By van der Geest, Willem
International Trade Forum , No. 2
This crisis is not like a tsunami, a giant wave sweeping everything in its path, but rather like a series of smaller waves with their impact accumulating over longer periods.
I would expect to see three impact waves for developing countries. In the short run, the first wave has been the shelving or outright cancellation of planned foreign direct investment (FDI) to developing countries. Second has been a severe import contraction of the major Organisation for Economic Co-operation and Development (OECD) countries, with the mirror effect of declining exports of developing country suppliers and export prices dropping sharply. Third will be the laying off of people, translating to a sharp drop in incomes and remittances. Some developing countries will be impacted much more severely than others, but nobody will remain unaffected.
We know little about how these impacts will correlate and hardly anything about their co-variances. Yet this will determine the depth and duration of the crisis for individual countries, producers and exporters. The trade and investment impact will accumulate, with reduced remittances and fewer workers migrating, adding further to the decline of national incomes. It is therefore possible that the crisis will continue to be felt in developing countries, even if signs of recovery become visible in OECD countries. At any rate, that is not expected for 2009. While there have been "green shoots" in the first weeks of July, with a few international banks, notably Deutsche Bank, reporting better-than-expected profits, the demand side remains bleak, with high unemployment and extremely weak consumer confidence.
Developing countries are the collateral damage of this crisis. They were largely absent in the "toxic" markets, except for a few Chinese and Singaporean sovereign wealth investments in the banking and insurance sectors. These have taken a severe hit, despite having focused on triple AAA-rated brand names such as Bear Sterns, Fortis and Lehmann Brothers. Under-regulated financial markets permitted over-exposure of financial institutions, most notably the United States investment banks. Their success in selling risky assets to other players, including pension funds around the world, was largely based on exploiting asymmetric information. Investors from all over the world were easily attracted, expecting steady and predictable returns.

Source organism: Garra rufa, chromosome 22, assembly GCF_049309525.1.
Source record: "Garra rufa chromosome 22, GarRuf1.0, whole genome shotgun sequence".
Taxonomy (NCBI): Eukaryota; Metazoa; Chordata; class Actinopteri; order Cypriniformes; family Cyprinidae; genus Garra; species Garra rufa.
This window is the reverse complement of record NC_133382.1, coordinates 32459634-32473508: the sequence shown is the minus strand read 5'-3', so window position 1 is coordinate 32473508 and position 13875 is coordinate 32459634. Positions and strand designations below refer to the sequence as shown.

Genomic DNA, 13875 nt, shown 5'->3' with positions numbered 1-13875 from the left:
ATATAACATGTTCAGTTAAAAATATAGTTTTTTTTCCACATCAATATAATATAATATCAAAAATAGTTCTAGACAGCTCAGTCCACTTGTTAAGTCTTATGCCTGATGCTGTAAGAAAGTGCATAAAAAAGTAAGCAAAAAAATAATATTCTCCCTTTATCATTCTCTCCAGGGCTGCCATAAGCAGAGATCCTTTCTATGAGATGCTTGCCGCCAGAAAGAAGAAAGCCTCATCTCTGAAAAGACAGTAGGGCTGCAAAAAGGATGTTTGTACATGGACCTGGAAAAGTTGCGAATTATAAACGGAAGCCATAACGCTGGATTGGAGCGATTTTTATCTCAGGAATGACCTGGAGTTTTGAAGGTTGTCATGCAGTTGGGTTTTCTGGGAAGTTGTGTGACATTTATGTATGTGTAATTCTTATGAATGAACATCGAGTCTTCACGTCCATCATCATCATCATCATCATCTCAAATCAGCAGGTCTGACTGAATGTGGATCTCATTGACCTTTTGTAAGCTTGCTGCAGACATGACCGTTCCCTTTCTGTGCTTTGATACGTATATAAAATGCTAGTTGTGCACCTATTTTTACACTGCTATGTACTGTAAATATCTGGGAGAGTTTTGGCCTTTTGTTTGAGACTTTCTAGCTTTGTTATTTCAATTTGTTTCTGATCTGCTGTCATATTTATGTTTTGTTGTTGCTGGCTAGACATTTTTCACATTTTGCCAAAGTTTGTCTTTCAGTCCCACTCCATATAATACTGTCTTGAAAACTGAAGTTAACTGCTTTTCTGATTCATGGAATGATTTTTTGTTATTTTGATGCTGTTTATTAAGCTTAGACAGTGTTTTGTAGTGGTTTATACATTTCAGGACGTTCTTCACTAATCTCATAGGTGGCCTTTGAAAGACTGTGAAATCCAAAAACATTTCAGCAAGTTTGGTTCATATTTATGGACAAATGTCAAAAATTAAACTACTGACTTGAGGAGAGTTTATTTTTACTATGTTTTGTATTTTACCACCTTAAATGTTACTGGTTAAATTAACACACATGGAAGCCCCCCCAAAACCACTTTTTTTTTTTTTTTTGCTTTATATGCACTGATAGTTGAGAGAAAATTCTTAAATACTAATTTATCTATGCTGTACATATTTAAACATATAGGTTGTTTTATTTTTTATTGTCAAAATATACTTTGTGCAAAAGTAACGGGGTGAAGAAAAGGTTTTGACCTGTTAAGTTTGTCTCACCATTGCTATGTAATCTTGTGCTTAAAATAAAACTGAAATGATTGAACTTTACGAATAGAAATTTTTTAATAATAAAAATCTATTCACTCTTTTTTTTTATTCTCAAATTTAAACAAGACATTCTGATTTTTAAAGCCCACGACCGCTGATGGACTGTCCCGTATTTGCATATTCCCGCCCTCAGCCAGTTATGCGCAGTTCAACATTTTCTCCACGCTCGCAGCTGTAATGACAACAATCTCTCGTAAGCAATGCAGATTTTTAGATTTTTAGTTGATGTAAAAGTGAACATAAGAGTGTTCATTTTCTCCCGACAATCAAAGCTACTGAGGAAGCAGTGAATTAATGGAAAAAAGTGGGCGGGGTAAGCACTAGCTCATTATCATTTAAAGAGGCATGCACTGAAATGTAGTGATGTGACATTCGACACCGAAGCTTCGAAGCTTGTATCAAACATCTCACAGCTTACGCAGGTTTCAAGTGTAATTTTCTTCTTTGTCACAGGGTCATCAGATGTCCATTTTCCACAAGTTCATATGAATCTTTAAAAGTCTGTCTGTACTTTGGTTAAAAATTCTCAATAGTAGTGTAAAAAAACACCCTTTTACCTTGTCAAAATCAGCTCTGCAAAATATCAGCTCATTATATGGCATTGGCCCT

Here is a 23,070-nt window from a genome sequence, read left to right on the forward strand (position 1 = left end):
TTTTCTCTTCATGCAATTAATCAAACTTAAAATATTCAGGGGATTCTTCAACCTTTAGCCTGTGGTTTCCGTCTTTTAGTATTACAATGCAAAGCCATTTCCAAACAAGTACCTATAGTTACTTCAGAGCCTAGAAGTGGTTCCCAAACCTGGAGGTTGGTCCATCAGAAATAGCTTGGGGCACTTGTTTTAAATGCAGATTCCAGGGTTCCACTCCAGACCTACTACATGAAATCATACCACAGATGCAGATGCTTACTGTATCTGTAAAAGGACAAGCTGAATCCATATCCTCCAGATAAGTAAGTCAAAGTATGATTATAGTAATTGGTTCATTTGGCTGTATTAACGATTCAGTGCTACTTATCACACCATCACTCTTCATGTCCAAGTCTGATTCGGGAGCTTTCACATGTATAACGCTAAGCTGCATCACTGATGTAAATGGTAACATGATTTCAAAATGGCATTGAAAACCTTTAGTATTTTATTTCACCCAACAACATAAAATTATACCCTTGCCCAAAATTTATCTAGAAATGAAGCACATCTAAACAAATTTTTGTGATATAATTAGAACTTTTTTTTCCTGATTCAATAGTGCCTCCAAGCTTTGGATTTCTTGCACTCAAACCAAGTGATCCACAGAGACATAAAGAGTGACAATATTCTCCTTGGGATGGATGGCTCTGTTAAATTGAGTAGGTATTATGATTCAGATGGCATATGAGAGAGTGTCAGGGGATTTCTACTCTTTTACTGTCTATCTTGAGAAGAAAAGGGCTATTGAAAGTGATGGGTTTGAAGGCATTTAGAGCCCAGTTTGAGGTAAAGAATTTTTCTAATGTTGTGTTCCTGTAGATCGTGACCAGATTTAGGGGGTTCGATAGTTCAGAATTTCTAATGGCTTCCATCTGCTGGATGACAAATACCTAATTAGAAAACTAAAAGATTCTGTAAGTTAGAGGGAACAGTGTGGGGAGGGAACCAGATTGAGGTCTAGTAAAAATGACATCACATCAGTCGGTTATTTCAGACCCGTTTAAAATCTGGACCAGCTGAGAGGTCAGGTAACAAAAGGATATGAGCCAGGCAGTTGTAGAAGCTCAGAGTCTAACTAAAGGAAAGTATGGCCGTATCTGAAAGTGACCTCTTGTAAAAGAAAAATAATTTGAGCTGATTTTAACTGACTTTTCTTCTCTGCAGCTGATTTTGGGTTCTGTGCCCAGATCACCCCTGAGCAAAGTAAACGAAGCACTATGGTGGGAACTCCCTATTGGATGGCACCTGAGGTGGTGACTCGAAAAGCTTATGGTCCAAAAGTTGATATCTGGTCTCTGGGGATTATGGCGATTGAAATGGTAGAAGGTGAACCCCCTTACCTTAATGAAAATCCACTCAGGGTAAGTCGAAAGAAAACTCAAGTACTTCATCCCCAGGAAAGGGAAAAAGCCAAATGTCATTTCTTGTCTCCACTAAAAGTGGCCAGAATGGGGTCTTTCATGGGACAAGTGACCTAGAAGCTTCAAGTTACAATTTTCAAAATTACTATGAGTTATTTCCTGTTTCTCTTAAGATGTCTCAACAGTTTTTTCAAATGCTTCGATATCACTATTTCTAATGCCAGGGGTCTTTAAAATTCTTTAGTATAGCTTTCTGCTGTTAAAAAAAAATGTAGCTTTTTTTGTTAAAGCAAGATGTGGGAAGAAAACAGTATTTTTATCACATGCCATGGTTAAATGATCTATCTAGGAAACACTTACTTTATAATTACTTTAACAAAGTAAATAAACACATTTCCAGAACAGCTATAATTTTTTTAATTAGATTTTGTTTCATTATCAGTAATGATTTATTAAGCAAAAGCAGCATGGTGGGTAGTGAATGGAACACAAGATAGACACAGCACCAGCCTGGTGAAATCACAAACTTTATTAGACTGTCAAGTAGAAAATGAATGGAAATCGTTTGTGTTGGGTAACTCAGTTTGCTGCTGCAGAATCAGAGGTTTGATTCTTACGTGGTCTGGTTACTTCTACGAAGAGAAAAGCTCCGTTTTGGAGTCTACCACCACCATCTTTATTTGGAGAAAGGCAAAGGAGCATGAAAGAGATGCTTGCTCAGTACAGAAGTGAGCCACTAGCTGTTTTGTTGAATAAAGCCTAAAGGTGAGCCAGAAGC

The Washington-based institute of International Finance (IIF) has been monitoring the movements of private capital flows to developing countries, with disconcerting observations. According to the IIF, the level of private capital likely to be invested in developing countries in 2009 will be down by 82 per cent, relative to 2007. It is not a response to decreased profitability in the developing countries. I don't agree with the institute when it writes that investors have turned more riskaverse. It is primarily the credit crunch that finished lax finance and easy borrowing. The net lending of commercial banks is expected to be negative by $61 billion, withdrawing from emerging and developing markets, whereas it was positive to the tune of $167 billion during 2008. This is a watershed.
The United Nations Conference on Trade and Development (UNCTAD) further estimates that FDI will be down by 10 per cent in 2009. This is in sharp contrast to their 2007 survey of transnational corporations, with companies reporting an intention to increase their greenfield investments, especially in emerging markets. Calling off port folio investment and venture capital projects is the first-wave effect, followed by companies rescheduling their investment projects. This is also happening in the services sectors, with banks and insurers going slow on expansion. It is not only visible in the first tier of emerging markets, such as China, India and Brazil, but also particularly strong in the second tier such as Thailand, Kenya and the Philippines. …